Saturday, 19 August 2017
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besLegislation to reimburse BES customers who were ripped off in the ‘commercial paper’ scandal, initiated by banking boss Ricardo Salgado, was passed by a parliamentary committee on Friday, July 14th, and next week goes to parliament for a full vote.

The proposal is to create a credit recovery fund to compensate the 2,000 customers who lost €400 million between them when they were duped into switching their safe deposit accounts into risky investments in Grupo Espírito Santo companies such as Espírito Santo Financial and Rioforte.

When BES went bust in August 2014, the depositors found that their money was no longer guaranteed by the Bank of Portugal up to €100,000 and that they had been tricked out of the lot.

The proposed recovery legislation covers only domestic former-BES clients and specifically excluded overseas investors with accounts in BES offices around the world.

The legislation is intended to partially compensate the 2,000 clients, depending on how much they initially had invested.

The deal has been put together by the depositors action group’s lawyer Diogo Lacerda Machado and was agreed in principle a year ago with the Securities Market Commission, the Bank of Portugal, the BES ‘bad bank’ and the Government.

The solution proposes that those who were duped should receive varying amounts, with those who lost between €250,000 and €500,000 to receive 75% back, and those who lost more than €500,00, getting half of it back.

The payments will be from a special credit recovery fund, which must pay 30% of the compensation right after signing the agreement. The remaining amounts will be paid in further tranches in 2018 and 2019.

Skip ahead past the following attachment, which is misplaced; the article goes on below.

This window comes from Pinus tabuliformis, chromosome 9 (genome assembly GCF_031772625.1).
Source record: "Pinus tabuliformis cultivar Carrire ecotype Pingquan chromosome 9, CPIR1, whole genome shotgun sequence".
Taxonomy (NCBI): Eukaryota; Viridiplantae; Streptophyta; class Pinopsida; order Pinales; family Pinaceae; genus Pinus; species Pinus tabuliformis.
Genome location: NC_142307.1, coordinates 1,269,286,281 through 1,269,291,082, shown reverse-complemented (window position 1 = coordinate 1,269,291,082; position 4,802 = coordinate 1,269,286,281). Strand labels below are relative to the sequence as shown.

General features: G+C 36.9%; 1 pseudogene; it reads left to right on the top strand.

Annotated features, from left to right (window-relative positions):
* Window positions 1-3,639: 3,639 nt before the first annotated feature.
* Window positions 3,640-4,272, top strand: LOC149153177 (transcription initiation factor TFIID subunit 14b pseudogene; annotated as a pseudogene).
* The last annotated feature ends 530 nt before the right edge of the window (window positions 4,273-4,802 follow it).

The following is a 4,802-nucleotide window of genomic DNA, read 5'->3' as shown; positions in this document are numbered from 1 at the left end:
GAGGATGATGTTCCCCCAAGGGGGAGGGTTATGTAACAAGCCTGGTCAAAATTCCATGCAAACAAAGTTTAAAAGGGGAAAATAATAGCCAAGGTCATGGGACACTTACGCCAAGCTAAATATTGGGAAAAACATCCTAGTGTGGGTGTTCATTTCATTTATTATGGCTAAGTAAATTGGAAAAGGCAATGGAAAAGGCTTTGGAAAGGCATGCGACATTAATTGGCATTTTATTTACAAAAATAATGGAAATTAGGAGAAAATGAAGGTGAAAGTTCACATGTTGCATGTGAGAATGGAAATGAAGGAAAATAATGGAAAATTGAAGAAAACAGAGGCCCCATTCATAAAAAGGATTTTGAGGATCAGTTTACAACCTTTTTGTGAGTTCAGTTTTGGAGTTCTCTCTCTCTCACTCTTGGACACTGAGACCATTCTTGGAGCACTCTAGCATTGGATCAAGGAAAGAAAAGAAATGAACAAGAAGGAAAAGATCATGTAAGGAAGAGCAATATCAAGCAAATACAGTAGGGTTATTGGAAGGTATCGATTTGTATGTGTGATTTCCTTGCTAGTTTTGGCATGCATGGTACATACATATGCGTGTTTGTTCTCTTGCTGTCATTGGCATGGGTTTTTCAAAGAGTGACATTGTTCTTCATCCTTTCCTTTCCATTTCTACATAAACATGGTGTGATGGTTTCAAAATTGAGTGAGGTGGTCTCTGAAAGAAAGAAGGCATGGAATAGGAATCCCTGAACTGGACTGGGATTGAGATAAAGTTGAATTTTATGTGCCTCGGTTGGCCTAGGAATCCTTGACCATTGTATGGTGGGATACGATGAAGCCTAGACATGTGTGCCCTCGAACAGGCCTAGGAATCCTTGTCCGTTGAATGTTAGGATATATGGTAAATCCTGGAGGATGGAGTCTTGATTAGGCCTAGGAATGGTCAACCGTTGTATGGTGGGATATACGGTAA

The special fund has no money of its own, this will have to come from the bank and will have to be underwritten by the public with the State guaranteeing the second and third payments, a situation that will annoy many MPs when it comes to the debate.

As for the overseas investors, mostly Portuguese nationals working and saving in other countries, there is no equivalent compensation plan despite their plight being equal to those account holders base in Portugal. Their inclusion in the reimbursement plan was blocked by the Socialist Party.

Comments  

0 #1 Gordon Jones 2017-07-14 19:39
One of the oddities of the Portuguese character today is how the "homelanders" are so distrustful of those Portuguese who went abroad to earn their crust. That, in some way, they betrayed their homeland. A group particularly suspect were those who left around 1974. Now returned pensioners - many quite wealthy.

At this time Salazar's secret police was supposedly disbanded (in actuality largely re-badged) and also tens of thousands of informers disappeared back into the shadows. Under an arrangement of Don't Ask, Don't Tell that so handicaps so many thousands of Portuguese families wanting answers today. About the fate of their still missing loved ones.
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